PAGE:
Ācārya Bhagavan Shri Shanmukha Anantha Natha
A traditionally educated, initiated Śaiva Āgama teacher with forty years of teaching experience. Traditional learning not only entails the study of the Śaiva Āgamas, but also the Veda and all its various interpretations as Āgama (that which comes down from the Veda), Tantra, and Yoga (āsanas, prāṇāyāma, dhyāna). The Veda forms the basic rubrics from which one can read an Āgamic or Siddhāntic perspective or even a Tantric or Yogic interpretation. These topics of study were never at any point in history limited to just one fragment as Orientalists maintain. In traditional learning, it is understood that the whole science originates directly from the Veda. However, Orientalism and New Age have led us to believe that the Indic studies are separate systems: Trika, Śaiva Siddhānta, Pāñcarātra, and Kashmiri or Uttara Śaivism. In other words, there was not any time in the history of India, a valid Śaiva tradition that was learned as an isolated system (i.e. Trika). The whole science was the composite study of the Veda. In colonial times, with the collapse of the Vedic tradition, there appear to be teachings limited to particular systems. This is because the practitioners of those sciences had to make do with what was at hand.
From a very young age, Bhagavan Shanmukha learned the spiritual science of Śaivism from his grandparents, who were devout practitioners. His grandfather, especially, was involved in the study of Śaiva Tantras. As a couple, Bhagavan Shanmukha’s grandparents lived every moment of their life as right-hand (Dakṣiṇa Marga) Tantrics. They never missed even a day of consecrating the Divinities in their personal shrine. This shrine itself was almost a temple. It is there that Bhagavan Shanmukha learned the Vedic sciences, i.e. the Āgamas and Tantras, from his grandfather. Every morning started with a sojourn to the shrine, then a visit to his grandparents’ vast cowshed. Growing up in this backdrop, it is easy to see why learning tantra from him is such a rich experience. As an adult, Bhagavan Shanmukha learnt the left-hand path (Vāma Marga) from a traditional Śaiva Gurumayi from Northeastern India initiated under the name Shri Ma Chandramathi Shivadasini Sharma. In the early sixties and seventies, Tantra was seen as sorcery even by Indians. India had been colonized for over three hundred years and Victorian English prudery was taught in the schools and wholeheartedly embraced by the majority of India. Thus, Shri Ma Gurumayi lived a secluded life and did not teach Tantra. When Bhagavan Shanmukha approached her to learn the left-hand or Vāma Marga way of Tantra, she initially hesitated but accepted after a few months, as she realized the seriousness of his intention and that he had an in-depth understanding of the science from his grandparents and was only lacking the left-hand or the Vāma Tantra aspect. She taught him the rituals and sexual aspects of Tantra. She initiated him as an ācārya of the Shiva-Shakta tradition and with the title of Bhagavan. To hold this title one must be educated and initiated in the Veda, and therefore, in the various Āgamas: Kashmiri Śaivism, also known as Trika or correctly Uttara Śaivism, Dakṣiṇa Śaivism, and also Tamil Śaivism. Bhagavan is also learned in the Lingāyat or Jangama ideology—the Śaivism of Karnataka state in India. This means that he is educated in the Veda and therefore aware of various interpretations such as Āgamas and Tantras i.e. Kula, Kaula, Mata, and Krama. In short, he is well versed with the traditional reading of the Veda and this includes also Vaiṣṇavism, Krṣṇaism and Buddhism. He also understands and practices the Pāśupata rituals. Bhagavan Shanmukha is fluent in Sanskrit, Tamil, Hindi and English languages as well as a few other non-Indian languages. The title Bhagavan is synonymous with the term Sarvadarśana ācārya: an ācārya whose initiation takes him to understand the whole science.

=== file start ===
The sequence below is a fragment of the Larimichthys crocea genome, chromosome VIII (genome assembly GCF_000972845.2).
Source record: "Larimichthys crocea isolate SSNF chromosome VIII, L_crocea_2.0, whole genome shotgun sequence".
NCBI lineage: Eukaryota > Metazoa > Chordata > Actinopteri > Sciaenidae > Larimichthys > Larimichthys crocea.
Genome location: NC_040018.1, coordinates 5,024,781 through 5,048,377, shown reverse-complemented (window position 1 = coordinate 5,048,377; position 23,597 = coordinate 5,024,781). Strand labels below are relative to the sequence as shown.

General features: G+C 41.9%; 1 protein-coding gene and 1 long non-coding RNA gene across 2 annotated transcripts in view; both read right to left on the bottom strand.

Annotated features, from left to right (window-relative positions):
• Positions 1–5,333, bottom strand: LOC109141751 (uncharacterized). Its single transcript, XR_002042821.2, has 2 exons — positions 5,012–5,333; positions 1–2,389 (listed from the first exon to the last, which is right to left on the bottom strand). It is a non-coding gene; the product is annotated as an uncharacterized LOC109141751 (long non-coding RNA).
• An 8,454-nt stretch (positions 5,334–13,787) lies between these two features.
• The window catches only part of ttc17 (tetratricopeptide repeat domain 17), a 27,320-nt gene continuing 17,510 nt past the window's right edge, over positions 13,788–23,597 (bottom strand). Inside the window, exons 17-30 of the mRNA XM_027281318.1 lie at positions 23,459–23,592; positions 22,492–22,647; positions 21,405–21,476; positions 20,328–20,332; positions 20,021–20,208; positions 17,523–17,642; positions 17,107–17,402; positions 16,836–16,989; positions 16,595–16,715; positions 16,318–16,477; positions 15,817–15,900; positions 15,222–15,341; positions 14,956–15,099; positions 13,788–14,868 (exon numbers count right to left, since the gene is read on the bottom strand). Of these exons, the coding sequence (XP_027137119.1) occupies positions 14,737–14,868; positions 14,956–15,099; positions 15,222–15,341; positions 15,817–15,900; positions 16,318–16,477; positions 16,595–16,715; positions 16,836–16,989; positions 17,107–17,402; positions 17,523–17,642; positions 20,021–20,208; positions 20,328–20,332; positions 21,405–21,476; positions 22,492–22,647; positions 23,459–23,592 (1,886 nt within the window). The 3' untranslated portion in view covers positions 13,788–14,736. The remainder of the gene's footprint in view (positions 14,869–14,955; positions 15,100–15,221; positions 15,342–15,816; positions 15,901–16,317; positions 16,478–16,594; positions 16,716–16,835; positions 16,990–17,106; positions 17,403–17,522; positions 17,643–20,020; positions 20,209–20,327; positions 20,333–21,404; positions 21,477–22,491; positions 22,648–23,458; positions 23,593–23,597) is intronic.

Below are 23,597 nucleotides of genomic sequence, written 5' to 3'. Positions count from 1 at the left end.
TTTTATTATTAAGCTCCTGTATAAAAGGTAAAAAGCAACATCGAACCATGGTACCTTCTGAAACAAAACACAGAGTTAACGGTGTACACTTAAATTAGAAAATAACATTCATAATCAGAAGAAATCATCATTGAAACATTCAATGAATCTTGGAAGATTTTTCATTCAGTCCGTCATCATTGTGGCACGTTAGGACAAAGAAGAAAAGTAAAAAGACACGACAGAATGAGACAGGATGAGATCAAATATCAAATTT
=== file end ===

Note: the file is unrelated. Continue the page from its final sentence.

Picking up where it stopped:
Shri Kali Ashram teaches students a philosophical outlook onto life that is transforming ones perception into wholesomeness.